09 July 2019

We forced our intern, Charlotte Daraio, to watch a film, not just any film though, it had to be a sequel to a film from a franchise that she had never seen any of the films from before…then we asked her to review it. 

One too many times have I found myself watching a continuation of a beloved franchise that doesn’t quite hit the mark, or watching a follow-up to a film I didn’t like that much in the first place. I’m all too familiar with the bitter disappointment and self-hatred of having probed the sanctity of closure, only to never be able to shut it quite as tightly.

Well, what better way to eradicate these negative emotions than to jump the hurdle of the high bar altogether? That’s right: I’m talking about skipping the original. Because who needs all that pesky pretext that hinders a sequel-viewing experience?

These reviews are based not on tech specs or creative merit, but on stand-alone-ability – on how well the sequel braves the cruel elements of knowledge, nostalgia and time. So sit back and let an ignoramus warble on about – and maybe trash talk –  the nth instalment of your favourite franchise. Because let’s be real: you know she’s right.


A very tall man from…God knows where. He kills people and he shifts their bodies back to…wherever.”  

This quote from Phantasm III accurately encapsulates how nonsensical the film is, whereby not even its characters understand the universe they live in or the threat they’re up against.

Phantasm III is not quite a zombie film, not quite an apocalypse film and not quite a film in general. It’s convoluted and somehow also vapid: a black hole of WTFs and guttural groans. Honestly, it’s a total snoozefest: I struggled not to fall asleep while watching it, though this had nothing to do with the film being ‘boring’ in the traditional sense. No Siree, those obstacles and climaxes kept on coming. And coming. And coming. The action was overwhelming, yet bland. Not overly extensive, yet tedious.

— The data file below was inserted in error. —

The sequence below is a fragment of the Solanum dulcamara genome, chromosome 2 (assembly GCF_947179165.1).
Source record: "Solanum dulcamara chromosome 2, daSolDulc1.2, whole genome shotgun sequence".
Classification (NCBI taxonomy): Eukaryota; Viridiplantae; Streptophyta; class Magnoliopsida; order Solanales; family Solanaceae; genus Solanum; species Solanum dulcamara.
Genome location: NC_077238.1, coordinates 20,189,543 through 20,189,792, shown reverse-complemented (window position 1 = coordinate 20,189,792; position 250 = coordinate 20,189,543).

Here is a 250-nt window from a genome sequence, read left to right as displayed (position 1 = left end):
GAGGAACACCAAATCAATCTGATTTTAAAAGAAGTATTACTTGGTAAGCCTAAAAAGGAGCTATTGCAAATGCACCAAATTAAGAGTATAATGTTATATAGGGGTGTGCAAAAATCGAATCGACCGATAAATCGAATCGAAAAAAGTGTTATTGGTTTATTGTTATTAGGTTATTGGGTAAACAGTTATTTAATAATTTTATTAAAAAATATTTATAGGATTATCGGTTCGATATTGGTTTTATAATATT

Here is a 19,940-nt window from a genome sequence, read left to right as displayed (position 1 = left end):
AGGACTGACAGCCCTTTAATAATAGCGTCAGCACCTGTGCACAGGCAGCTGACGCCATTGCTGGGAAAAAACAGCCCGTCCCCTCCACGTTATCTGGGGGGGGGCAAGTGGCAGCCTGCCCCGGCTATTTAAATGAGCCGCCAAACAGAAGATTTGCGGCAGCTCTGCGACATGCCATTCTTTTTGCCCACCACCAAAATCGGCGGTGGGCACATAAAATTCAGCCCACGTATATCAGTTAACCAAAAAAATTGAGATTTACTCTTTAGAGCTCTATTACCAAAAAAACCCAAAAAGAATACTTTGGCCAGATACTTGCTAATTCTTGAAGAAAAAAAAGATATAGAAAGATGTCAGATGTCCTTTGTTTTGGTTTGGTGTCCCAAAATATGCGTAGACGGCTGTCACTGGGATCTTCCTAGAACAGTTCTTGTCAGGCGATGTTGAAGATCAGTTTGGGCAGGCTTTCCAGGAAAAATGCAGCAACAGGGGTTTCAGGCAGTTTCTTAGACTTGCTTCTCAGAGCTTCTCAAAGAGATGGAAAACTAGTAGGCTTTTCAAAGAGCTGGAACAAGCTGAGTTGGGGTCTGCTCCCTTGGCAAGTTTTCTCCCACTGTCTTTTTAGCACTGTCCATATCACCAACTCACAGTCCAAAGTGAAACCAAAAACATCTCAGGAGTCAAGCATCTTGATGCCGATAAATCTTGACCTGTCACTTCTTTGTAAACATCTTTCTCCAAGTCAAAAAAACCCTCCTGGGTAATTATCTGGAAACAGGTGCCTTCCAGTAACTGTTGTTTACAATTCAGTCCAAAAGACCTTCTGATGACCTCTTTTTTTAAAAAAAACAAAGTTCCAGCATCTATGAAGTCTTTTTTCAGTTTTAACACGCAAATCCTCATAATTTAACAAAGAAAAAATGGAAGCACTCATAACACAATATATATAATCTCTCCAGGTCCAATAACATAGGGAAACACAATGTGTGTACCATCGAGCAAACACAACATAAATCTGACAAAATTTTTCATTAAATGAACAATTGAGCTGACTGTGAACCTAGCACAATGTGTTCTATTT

Let’s put this aside for a moment, though, to discuss how much I hate the story’s ‘hero’, Reggie. What a completely unfunny, unwholesome and all-round yuck human being – a mediocre white man who could and should have been replaced by his female co-protagonist, Rocky. But of course, Hollywood don’t work that way and so we’re forced to suffer through his lewd attempts to coerce Rocky to sleep with him. These scenes are unnecessary, to say the least and deplorable, to say the most. They add nothing to the story, ruined my day and have probably taken a few years off my life. To add insult to injury, a sex scene between Reggie and Rocky does eventually happen, but it makes so little sense – story-wise and consent-wise – that it has to take place in Reggie’s dreams. This is hilarious to me – and not in the way the film intended it to be – because how sexually depraved does a filmmaker need to be to include a dream-sequence sex scene? Don Coscarelli wanted this sex scene in this movie so badly that he willingly tarnished what little integrity the film had. Not on, Don. Not on.

Phantasm III is something David Lynch would make – that is, if David Lynch had a brain tumour that had swallowed up the talented part of his brain and left only obscure fractures of what makes a watchable film. It’s a B-grade Lynchian wonderland – a cheap knockoff. I can only assume, however, that the original 1979 film served as a huge inspiration to Lynch: the over-the-top, yet dry, acting of this sequel reminded me a lot of Twin Peaks, but this film’s rendition of melodrama seemed tactless and incidental.

The movie itself seems to be aware of how terrible its own actors and main characters are: it continually digresses to other people within the story-world, ranging from doom-mongering hooligans to a random woman who looks after orphans. While these characters may seem to be there to add depth, they’re sloppy layers of world-building that add nothing to the film’s over-complicated universe.

A scrapbook of obscure ideas and pre-textual presumptions, Phantasm 3 is either a terrible, vague film or the magnum opus of a filmic genius and I’m just not getting it. My guess is that it’s both these things at once: a movie made by a smart person who just happens to be a terrible filmmaker. I imagine Coscarelli scratching his head at his writer’s desk, thinking ‘how am I supposed to get all these ideas on paper?’ and then just never figuring it out.

I have a feeling the first movie wouldn’t offer much help in untangling the mystery of this convoluted world. One thing is for sure, though: the film’s antagonist, The Tall Man, reaffirms that we should definitely be wary of creepy, old men who lurk in our blind spots.

1/5 for stand-alone-ability.